1. Lighting your Menorah. Tonight we begin our celebration of Hanukkah. Let’s begin by lighting the middle candle in your Menorah and one candle on the far side. The typical Menorah consists of eight candles with an additional raised candle in the middle. The extra candle is called a shamash, which in Hebrews mean “attendant.”
2. G_d is light. Read Genesis 1:1-5. Did you notice that G_d takes less than six verses in the opening pages of scripture to tell you the most defining aspects of his character . . . light. 1 John1:5 “This is the message we have heard from him and declare to you: G_d is light; in him there is no darkness at all.” How else might you describe G_d?
3. Satan pretends to be light. Read Isaiah 14:12-15 and 2 Corinthians 11:13-15. These verses talk about Satan and how he came into being. Did you notice what he likes to portray himself as? An angel of light. Who do you think he is trying to imitate?
4. Adam and Eve lose their light. Read Genesis 3:1-24. Here we have the account of how mankind fell into sin and broke his fellowship with G_d. What happened when Adam and Eve sinned? They wanted to hide and be in dark places.
5. G_d makes a covenant with Adam and Eve. Read Genesis 3:15. This single verse is one of the most important in all of scripture. I call it the “Atom Bomb” of the Old Testament. Theologians have named this verse by the latin term, Protoevangelium or “First Gospel.” In the Bible, “Gospel” means “Good News.” So the “Good News” that G_d is announcing in this verse concerns his promise to send a Savior to save mankind from their sin. In doing so, G_d will also ensure the eventual destruction to Satan’s power and influence upon this earth.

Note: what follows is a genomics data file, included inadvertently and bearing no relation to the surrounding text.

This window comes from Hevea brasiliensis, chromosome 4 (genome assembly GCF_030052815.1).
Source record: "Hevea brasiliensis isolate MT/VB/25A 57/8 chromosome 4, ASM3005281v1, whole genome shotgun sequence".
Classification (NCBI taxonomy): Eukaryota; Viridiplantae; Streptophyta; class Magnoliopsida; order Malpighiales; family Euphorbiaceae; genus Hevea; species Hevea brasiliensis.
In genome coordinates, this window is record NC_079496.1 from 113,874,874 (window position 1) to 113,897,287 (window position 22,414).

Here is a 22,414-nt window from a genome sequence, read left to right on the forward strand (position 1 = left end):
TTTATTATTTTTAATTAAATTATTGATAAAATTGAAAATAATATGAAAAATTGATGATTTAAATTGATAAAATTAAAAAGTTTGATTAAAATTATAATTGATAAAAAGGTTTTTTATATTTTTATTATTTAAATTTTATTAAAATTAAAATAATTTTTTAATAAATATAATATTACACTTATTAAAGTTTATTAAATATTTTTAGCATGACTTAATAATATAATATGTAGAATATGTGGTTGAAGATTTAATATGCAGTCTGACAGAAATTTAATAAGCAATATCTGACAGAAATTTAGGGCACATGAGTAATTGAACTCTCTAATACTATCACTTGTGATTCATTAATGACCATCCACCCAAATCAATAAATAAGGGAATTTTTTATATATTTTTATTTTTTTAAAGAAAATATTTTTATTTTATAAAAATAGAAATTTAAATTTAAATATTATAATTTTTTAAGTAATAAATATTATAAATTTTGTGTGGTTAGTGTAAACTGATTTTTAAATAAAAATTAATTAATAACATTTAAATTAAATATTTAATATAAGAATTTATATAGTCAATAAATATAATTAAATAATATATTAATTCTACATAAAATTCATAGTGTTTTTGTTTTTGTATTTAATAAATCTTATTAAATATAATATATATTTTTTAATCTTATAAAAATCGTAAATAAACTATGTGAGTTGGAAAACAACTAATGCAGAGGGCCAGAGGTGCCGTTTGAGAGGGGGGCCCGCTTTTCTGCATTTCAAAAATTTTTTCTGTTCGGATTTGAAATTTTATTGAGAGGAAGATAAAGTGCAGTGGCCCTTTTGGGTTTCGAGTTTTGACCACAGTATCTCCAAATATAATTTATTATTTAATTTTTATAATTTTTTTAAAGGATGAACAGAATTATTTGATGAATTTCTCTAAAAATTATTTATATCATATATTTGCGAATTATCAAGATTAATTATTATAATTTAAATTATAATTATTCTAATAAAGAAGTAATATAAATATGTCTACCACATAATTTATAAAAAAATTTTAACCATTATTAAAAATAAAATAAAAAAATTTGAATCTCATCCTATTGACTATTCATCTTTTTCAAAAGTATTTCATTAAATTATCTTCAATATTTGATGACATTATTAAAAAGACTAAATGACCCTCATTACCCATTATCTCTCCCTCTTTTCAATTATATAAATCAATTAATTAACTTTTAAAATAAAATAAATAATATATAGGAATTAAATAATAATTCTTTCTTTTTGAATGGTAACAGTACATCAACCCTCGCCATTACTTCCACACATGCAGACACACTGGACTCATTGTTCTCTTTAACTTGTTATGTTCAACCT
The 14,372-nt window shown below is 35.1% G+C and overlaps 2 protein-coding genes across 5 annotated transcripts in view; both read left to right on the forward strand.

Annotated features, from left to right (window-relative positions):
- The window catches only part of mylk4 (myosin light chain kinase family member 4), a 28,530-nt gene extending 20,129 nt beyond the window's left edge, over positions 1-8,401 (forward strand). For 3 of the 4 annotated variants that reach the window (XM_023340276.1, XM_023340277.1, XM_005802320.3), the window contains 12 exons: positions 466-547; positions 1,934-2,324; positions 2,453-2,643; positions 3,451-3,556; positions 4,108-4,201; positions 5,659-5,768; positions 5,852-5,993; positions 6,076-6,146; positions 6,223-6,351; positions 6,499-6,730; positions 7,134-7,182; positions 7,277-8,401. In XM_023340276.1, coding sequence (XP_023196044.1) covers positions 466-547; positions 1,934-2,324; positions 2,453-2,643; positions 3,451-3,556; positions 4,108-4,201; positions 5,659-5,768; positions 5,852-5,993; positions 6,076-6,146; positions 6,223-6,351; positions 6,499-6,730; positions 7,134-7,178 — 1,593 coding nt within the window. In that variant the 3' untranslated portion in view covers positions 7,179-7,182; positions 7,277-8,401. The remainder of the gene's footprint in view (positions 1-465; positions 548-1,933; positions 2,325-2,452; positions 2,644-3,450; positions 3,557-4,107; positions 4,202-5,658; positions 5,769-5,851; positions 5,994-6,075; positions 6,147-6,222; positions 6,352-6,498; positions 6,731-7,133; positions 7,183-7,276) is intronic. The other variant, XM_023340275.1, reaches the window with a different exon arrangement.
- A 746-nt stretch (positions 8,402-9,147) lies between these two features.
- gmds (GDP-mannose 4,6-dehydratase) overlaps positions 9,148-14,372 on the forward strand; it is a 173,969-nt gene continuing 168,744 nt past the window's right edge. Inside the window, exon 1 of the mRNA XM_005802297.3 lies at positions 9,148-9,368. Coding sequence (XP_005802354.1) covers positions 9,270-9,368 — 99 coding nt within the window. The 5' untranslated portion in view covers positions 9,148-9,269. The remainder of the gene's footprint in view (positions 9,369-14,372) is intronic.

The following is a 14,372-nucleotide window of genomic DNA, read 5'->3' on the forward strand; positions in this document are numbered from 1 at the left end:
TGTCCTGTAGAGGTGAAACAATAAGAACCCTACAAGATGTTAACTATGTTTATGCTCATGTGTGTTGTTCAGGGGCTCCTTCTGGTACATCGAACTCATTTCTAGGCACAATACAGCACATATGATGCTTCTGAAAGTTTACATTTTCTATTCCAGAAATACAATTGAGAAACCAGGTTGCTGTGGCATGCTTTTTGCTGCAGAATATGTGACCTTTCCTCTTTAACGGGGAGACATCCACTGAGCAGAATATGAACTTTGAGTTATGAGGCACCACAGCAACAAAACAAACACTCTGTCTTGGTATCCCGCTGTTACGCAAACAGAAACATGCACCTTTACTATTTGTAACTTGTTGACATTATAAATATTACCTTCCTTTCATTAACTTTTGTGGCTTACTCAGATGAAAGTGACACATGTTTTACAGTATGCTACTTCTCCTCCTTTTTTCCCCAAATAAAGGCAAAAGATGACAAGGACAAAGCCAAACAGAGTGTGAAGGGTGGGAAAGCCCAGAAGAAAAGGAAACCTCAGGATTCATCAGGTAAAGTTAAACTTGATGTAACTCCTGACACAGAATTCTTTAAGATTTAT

The verses you have read here in Genesis 3 have come to be known as The Adamic Covenant. By covenant, G_d promises to Adam and Eve to send a Savior to make salvation possible from sin. Not because they deserved it or had earned it, but solely because G_d promised it. This will be the first of five covenants that G_d will make with mankind throughout scripture.
Complete your first night of Hanukkah by singing one or two of your favorite carols. Playing a game of dreidels would be a fun family activity. Review the rules from the blog two days ago and have fun. Now you are almost done for the night, only let the candles burn themselves out. Do not blow them out. Hanukkah candles are special candles. By letting them burn out completely, it reminds us of the miracle of the first Hanukkah lamp that was supposed to burn for just one night but instead it burned continually for eight days. What a miracle.
From our family to yours, Happy Hanukkah and shalom.
photo by D. Mike Collins